Read your post after reading Steve Hays’ take on it. Terrific stories of God using ordinary means, faithful dedicated, and broken-vessel means, to share the Gospel with radical skeptics. Thanks Michael.

    Have you ever encountered something roughly like the following?

    Unbeliever: “Does your God’s Bible teach that same-sex genital behavior is a sin?”

    Believer: “Yes.”

    Unbeliever: “I cannot follow your God, your Jesus then.”

    Believer: “I’m very sorry to hear that. But I don’t have the authority to water down God’s Holy Word. In fact, it would be a sin for me to dilute, or otherwise distort the plain teaching of Scripture.”

    Unbeliever: “Well, I’m not going to become a Christian because your “Holy” Book says that homosexual behavior is a sin, and that’s hateful religious dogma. Christians like yourselves are haters. And I don’t want to be a hater like you guys and your God.”

  24. Truth, yes I have. And I do turn to issues of the person and work of Christ. Not only do I try to assess their orthodoxy in regard to such, but their level of conviction. If someone is ready to bend the Scriptures left and right to fit their desires, then that is a sign that they are not really convicted of who Christ is and what he did. So what do I do? You guessed it. I start there.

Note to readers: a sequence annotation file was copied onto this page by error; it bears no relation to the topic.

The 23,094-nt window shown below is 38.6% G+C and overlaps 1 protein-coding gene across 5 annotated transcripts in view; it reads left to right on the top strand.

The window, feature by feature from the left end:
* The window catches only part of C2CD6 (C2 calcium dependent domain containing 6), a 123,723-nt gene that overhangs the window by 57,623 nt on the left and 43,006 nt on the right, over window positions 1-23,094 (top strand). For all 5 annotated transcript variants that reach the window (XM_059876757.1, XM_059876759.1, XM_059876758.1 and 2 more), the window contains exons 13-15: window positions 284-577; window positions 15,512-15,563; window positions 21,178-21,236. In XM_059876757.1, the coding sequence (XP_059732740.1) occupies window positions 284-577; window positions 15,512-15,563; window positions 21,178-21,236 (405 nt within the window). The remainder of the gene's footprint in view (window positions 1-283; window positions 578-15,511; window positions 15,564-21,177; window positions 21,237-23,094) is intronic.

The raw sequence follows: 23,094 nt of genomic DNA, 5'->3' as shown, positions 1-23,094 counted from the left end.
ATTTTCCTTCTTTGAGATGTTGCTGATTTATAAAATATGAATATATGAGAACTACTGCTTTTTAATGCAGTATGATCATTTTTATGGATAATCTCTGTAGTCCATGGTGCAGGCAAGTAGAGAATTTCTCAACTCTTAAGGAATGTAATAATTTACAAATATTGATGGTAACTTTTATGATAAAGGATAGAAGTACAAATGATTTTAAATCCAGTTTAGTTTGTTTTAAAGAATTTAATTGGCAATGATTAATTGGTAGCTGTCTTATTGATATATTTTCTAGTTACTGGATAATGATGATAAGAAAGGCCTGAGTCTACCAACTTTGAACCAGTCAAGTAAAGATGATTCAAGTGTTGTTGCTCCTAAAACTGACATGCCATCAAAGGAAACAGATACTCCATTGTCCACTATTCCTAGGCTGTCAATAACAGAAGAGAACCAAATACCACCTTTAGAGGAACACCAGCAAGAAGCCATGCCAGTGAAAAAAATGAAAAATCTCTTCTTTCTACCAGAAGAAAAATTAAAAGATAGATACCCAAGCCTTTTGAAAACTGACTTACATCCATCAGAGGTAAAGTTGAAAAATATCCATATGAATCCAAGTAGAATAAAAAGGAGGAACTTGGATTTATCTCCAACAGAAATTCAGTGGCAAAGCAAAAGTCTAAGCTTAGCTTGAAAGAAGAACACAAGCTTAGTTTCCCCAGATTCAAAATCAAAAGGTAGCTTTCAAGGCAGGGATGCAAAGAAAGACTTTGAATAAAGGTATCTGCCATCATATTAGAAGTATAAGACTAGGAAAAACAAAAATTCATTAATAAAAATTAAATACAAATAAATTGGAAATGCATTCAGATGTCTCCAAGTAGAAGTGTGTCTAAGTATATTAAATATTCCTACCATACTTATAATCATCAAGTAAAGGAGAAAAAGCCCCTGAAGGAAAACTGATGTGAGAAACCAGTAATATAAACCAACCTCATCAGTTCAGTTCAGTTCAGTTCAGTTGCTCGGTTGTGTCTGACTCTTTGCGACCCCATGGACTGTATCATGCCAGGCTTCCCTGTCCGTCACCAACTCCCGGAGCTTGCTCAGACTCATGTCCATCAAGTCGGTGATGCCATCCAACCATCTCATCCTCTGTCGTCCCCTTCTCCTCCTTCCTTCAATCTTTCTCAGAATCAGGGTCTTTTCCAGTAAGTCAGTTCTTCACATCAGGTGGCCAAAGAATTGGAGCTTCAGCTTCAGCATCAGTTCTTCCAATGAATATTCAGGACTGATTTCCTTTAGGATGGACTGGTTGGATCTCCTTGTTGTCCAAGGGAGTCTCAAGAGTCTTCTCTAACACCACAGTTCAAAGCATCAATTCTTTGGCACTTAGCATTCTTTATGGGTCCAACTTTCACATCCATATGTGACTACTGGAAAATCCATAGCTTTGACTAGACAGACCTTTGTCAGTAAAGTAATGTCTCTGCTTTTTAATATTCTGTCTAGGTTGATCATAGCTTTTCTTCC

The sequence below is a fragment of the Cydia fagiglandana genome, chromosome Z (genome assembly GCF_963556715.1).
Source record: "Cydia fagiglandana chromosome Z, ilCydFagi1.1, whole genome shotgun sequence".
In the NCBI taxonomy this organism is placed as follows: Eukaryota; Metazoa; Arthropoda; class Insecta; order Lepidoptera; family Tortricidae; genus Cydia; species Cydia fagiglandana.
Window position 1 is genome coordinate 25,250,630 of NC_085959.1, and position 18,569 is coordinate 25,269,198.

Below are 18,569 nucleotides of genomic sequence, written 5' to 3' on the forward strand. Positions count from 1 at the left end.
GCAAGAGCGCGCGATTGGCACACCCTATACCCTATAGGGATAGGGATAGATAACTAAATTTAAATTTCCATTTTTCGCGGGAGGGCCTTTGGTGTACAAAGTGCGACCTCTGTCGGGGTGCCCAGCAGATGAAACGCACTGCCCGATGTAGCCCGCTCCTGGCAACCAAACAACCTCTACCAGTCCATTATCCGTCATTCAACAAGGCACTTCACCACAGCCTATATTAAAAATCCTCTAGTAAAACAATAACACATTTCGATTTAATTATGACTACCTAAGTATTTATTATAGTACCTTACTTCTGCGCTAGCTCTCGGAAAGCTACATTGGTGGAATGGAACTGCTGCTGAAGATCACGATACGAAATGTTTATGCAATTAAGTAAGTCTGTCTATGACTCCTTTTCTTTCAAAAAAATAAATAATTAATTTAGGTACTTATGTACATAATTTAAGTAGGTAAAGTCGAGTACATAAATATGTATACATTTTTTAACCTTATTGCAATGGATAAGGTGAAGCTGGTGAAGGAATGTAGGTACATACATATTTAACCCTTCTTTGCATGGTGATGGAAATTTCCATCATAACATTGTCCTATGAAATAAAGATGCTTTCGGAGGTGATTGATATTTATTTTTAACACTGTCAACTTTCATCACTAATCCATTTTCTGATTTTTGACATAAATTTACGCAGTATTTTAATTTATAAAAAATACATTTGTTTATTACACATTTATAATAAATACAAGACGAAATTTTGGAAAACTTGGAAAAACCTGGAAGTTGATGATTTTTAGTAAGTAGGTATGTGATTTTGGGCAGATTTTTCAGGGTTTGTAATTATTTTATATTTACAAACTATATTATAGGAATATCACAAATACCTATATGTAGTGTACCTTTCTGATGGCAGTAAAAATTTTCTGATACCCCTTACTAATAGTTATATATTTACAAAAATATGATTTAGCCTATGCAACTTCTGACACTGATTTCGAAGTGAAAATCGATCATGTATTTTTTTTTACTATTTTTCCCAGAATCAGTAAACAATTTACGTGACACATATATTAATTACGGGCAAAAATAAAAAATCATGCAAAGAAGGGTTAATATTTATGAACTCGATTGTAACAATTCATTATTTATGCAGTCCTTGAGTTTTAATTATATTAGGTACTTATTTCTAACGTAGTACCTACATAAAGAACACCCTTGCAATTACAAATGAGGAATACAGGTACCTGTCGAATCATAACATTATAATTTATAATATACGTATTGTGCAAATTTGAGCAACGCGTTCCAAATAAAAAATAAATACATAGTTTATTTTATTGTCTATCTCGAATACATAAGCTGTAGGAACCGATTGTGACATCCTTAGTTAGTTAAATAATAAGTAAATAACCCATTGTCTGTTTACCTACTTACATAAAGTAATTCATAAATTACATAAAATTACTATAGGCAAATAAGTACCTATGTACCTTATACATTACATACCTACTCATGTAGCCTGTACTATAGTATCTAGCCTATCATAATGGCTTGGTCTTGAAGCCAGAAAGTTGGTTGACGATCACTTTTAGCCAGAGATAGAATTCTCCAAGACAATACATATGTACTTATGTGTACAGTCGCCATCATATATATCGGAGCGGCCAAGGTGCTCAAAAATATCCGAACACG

I encountered this not long ago with a practicing homosexual Christian. After some conversation, I realized that he did not really beleive in the person and work of Christ too deeply. To the degree that one believes in such is the degree that they can be committed to his teaching. But when it is lacking, there is no reason for me to argue with them in too much detail about what the Scripture says about homosexuality. They are not able to respond. I always try to get back to What do you believe about Kesus?

  25. I think this is a great ost. Since our church purchased the church history dvd and some books, can I tell your story on Resurrection Sunday? If Christ is not risen, really nothing else matters.

  26. (Edited by mod)

    @C Michael Patton: really great post. I will translate it to brazillian portuguese, hope you dont mind ;)

    • Folks, at least while I am involved in this thread, I have and will be editing some. No one has done anything wrong, I just don’t want this to turn into an evolution/creation debate. Keep from that topic (except as illustrative toward our current subject).

  27. CMP,
    I enjoyed this post and your point was thoroughly clearer than the other one. If you could, I would be interested to see if you have had these type of opportunities as it relates to your #9 and 10 items; perhaps that would keep you from being burned at the stake as easily!

    I also took your last post wrong, but it was helpful for me in as much as I don’t know how to deal with some of the points myself. In the past (and recently), difficulties in any of those areas has made me want to jump ship. Perhaps those are my “battle scars” (as you’ve put it elsewhere) or doubts/struggles. So the former post was helpful for me in that way.

  28. Thank God for the work that he’s done, using these broken vessels to carry precious waters! Your stories are inspiring and much-appreciated CMP. I’d be interested to know which scriptures you shared with the young gentleman who initially found the Bible untenable.